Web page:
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A White at No Name reef

Thread Status: Hello , There was no answer in this thread for more than 60 days.
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New Member
Jan 16, 2002
Had some days off , so my good mate Damien (the great ) White and myself decided to take a dive boat and go to some of the good reefs some 30 km. north . We left around four in the morning , I had an interesting surf launch by moonlight and then we raced full taps through the mist untill the sun rose and burned it clear .
After a productive morning at Doughnut and No Confidence reefs , with a boatload of wahoo and king mackerel we decided to explore some of the undived reefs on our way back .
We found a promising looking reef in around 16 /18 m. , with lots of sandy patches ; ideal jobfish territory . As always I made sure to be ready first , jobbies don't hang around for long .
According to Damien he felt a steady pull on his floatline just as I dove down and looking back saw a great white with his line hooked over its dorsal . It then dove down after me ...
I dropped quietly onto the sand ,lying motionless . Just as I was about to start scooping sand into the water I sensed a movement from behind to my left .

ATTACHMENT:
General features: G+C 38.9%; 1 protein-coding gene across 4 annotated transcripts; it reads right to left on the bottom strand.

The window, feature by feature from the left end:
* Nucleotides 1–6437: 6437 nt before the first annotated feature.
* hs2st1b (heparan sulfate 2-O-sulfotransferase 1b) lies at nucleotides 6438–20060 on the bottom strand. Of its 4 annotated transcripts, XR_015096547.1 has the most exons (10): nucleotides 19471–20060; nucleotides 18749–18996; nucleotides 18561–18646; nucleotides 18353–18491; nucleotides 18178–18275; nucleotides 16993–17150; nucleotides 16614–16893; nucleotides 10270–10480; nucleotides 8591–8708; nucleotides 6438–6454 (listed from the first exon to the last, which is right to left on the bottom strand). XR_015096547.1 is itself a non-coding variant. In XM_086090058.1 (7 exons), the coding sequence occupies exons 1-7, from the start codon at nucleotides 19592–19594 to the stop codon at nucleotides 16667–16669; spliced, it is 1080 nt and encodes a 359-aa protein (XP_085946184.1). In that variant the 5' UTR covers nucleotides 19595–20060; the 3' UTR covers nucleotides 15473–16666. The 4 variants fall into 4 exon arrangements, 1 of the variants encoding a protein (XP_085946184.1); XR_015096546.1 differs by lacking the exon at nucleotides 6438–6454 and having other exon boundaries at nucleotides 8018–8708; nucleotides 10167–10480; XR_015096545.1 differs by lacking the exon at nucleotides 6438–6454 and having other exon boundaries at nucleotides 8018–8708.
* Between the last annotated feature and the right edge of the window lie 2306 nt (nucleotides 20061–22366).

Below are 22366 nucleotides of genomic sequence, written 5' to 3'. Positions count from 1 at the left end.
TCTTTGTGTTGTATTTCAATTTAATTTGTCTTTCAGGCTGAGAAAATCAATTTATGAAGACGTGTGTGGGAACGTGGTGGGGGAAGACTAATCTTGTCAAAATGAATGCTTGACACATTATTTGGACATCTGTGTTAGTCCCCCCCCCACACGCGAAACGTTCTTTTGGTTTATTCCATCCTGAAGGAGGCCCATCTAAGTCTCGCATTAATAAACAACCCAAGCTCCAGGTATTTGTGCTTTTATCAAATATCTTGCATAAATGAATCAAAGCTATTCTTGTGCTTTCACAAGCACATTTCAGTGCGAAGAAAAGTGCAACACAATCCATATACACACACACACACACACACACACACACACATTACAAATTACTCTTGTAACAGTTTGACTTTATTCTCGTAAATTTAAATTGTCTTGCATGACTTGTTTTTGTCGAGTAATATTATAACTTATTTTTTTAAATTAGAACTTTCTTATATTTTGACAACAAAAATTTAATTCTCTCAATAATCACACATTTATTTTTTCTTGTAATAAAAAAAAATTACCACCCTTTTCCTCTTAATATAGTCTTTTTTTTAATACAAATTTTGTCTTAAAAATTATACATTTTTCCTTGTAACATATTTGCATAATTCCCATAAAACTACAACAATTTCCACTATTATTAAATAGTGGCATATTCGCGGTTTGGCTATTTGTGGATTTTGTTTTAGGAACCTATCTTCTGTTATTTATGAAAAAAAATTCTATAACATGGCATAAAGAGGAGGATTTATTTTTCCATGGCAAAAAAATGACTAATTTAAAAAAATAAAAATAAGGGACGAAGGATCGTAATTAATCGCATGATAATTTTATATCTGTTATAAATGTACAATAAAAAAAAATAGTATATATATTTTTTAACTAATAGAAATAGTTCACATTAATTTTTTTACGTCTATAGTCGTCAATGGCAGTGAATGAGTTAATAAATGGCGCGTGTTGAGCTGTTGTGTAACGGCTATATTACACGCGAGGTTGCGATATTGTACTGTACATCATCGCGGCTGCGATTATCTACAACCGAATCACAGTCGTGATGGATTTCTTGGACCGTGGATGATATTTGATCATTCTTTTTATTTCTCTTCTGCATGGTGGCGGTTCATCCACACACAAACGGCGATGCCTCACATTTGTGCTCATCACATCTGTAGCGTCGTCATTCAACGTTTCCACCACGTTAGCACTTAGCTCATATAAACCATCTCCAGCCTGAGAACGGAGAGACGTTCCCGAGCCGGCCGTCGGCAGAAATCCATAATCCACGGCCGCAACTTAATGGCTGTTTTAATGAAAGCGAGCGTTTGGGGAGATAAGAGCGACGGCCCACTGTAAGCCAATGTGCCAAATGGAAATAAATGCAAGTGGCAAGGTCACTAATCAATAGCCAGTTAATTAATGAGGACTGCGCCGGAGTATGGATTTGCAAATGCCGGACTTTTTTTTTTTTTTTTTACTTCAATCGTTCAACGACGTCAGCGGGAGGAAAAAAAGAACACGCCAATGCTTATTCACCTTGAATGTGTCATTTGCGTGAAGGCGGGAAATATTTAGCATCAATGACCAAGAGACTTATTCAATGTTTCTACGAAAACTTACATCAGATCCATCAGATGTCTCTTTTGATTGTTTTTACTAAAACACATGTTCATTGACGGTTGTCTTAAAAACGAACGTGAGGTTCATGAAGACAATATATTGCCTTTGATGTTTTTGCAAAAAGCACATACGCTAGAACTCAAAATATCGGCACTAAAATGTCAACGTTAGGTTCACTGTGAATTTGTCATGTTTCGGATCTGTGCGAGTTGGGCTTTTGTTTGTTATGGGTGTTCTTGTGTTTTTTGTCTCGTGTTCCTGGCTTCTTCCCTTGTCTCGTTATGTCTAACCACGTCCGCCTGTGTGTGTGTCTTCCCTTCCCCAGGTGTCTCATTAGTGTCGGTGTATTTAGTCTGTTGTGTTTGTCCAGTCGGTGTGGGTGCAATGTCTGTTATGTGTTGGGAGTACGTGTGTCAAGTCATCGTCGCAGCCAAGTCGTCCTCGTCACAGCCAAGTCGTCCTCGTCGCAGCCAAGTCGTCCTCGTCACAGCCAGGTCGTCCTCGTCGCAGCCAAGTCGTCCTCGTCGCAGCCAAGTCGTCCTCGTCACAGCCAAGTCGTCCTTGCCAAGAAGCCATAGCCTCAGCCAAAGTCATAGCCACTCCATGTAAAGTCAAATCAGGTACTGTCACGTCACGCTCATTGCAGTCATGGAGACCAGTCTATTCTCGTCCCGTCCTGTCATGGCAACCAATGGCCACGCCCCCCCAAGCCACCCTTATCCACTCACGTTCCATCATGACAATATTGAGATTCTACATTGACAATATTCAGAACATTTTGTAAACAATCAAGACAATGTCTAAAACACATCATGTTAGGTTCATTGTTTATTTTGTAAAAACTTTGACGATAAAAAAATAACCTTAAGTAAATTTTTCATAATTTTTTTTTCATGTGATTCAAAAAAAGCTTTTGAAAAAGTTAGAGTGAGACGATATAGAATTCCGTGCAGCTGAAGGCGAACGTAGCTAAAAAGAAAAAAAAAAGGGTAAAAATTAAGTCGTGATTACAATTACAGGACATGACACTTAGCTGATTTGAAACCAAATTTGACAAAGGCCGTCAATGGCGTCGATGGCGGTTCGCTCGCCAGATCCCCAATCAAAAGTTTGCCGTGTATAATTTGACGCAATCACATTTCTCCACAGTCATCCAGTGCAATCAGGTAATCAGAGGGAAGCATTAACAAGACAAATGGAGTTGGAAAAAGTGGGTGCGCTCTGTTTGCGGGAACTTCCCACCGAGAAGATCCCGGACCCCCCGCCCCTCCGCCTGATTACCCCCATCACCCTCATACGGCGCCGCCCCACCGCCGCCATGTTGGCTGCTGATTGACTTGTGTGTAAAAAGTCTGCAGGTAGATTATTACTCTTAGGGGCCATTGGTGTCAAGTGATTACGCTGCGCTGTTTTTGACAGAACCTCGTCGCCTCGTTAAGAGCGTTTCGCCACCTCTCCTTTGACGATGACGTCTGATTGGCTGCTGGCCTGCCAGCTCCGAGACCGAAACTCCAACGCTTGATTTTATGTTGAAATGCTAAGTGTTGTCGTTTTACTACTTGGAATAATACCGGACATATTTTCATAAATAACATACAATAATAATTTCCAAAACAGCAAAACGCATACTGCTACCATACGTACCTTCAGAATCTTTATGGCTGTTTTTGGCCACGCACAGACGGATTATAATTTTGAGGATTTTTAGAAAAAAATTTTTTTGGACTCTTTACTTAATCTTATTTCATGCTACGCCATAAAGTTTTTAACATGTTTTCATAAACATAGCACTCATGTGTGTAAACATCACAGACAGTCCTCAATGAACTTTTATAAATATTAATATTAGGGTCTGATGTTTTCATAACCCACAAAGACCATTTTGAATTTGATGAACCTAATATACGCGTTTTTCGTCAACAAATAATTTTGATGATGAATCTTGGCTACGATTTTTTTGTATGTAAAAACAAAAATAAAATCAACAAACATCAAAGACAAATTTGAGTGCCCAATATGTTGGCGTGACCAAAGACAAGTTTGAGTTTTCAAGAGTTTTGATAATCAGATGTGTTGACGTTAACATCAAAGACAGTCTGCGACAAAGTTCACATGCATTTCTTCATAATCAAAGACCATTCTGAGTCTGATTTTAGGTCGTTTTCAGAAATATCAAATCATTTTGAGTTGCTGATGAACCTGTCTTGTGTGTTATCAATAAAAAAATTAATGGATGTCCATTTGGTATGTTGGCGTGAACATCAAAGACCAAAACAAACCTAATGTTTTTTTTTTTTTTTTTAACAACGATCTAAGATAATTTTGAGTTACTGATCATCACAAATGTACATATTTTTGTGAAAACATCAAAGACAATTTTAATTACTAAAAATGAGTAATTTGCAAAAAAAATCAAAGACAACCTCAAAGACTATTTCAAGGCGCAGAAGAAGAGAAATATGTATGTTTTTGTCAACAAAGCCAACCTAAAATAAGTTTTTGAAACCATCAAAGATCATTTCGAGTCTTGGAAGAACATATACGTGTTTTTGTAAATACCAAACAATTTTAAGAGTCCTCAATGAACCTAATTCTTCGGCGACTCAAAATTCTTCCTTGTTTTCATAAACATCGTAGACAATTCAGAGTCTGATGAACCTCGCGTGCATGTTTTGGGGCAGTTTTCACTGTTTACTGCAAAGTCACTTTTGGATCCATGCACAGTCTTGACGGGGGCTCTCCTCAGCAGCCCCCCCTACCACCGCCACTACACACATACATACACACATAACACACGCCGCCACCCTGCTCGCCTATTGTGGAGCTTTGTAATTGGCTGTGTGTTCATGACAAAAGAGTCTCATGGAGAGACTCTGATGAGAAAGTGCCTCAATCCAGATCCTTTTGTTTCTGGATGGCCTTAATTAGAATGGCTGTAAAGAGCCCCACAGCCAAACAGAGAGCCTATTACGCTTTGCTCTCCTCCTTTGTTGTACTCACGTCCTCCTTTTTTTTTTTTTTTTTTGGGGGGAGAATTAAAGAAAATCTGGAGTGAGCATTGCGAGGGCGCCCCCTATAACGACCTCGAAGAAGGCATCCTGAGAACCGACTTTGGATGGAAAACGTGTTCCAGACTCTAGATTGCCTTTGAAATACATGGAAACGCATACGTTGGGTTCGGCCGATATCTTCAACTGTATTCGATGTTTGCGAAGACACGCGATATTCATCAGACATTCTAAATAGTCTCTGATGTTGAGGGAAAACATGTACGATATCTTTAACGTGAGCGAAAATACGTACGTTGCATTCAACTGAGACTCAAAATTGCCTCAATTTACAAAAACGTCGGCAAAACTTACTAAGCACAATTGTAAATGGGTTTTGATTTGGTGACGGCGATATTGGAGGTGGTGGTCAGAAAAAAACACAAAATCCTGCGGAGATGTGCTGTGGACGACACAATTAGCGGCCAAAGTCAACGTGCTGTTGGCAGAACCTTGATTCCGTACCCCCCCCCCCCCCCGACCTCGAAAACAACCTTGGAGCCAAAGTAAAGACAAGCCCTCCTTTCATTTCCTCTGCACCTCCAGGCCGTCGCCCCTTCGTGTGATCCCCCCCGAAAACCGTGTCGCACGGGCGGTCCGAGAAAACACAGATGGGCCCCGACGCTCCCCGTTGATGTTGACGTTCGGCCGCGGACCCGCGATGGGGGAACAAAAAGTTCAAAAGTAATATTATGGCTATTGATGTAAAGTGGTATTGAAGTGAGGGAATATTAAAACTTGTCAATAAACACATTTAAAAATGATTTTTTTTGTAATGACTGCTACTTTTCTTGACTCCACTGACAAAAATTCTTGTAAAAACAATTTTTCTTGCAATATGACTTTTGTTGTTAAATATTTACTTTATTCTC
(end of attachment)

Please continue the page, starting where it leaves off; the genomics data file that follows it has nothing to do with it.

Damien had meanwhile decided that discretion was the better part of valour and hastily reimbarked to continue observing proceedings from a better vantage point .
The white was slowly swimming up beside me , so low the pecks were virtually dragging grooves through the sand ;) As it passed it turned in front of me and proceeded to swim down my right side . Passing behind me it doubled back again for a look through the other eye . The white was close enough to touch with my speartip .
Fortunately for me my first sight of the shark gave me such a fright that I went completely limp , not even giving a twitch . At this point the shark lost interest in me and slowly swam away ahead of me . I remained still untill I couldn't see the tail swishing anymore , then very slowly and quietly swam for the surface . The boat was ready waiting to pick me up although the consensus was that floating bits were more likely than a whole unit :D
After very brief consultation we agreed that the reefs in that vicinity appeared rather poor and we departed for some destination 15 km. away .:eek:
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I'm just wondering....

What kind of detergents are you using for wetsuits?


Great story, but too much of experience for a guy that has never seen a shark in his life!
I think If I were Abri, I would have not gone limp but instead jumped out of my position as I always had when surprised underwater....the outcome might be different than.